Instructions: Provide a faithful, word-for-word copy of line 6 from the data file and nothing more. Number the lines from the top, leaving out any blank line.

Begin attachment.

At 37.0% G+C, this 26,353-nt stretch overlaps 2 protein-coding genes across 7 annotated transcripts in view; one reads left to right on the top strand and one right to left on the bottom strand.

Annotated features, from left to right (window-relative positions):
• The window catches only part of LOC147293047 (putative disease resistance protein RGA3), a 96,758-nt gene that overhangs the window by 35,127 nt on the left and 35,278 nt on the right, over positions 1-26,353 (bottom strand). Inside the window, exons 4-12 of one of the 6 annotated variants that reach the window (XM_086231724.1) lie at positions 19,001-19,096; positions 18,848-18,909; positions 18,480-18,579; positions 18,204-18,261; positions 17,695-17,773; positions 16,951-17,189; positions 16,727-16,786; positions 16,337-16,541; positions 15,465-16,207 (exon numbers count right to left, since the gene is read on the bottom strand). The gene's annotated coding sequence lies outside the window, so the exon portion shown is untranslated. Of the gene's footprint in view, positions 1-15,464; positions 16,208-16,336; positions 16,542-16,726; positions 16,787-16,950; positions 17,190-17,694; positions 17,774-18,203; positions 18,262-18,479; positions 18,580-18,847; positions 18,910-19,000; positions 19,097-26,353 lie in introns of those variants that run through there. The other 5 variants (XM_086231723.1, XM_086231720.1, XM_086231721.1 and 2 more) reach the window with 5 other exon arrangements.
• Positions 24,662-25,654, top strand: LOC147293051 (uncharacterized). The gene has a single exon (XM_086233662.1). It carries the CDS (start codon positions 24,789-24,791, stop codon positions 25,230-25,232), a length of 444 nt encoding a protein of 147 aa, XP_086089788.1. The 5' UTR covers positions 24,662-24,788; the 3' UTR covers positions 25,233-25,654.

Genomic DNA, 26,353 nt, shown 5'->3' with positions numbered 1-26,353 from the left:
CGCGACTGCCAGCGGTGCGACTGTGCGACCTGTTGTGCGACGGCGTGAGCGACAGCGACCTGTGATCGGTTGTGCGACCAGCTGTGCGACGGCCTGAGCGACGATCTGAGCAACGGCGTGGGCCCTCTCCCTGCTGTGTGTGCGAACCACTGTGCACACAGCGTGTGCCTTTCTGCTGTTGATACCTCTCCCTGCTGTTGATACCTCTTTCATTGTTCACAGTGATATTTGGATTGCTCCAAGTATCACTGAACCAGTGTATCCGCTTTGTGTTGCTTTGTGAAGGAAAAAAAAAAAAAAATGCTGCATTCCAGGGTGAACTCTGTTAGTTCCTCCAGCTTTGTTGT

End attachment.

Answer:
CGCGACTGCCAGCGGTGCGACTGTGCGACCTGTTGTGCGACGGCGTGAGCGACAGCGACCTGTGATCGGTTGTGCGACCAGCTGTGCGACGGCCTGAGCGACGATCTGAGCAACGGCGTGGGCCCTCTCCCTGCTGTGTGTGCGAACCACTGTGCACACAGCGTGTGCCTTTCTGCTGTTGATACCTCTCCCTGCTGTTGATACCTCTTTCATTGTTCACAGTGATATTTGGATTGCTCCAAGTATCACTGAACCAGTGTATCCGCTTTGTGTTGCTTTGTGAAGGAAAAAAAAAAAAAAATGCTGCATTCCAGGGTGAACTCTGTTAGTTCCTCCAGCTTTGTTGT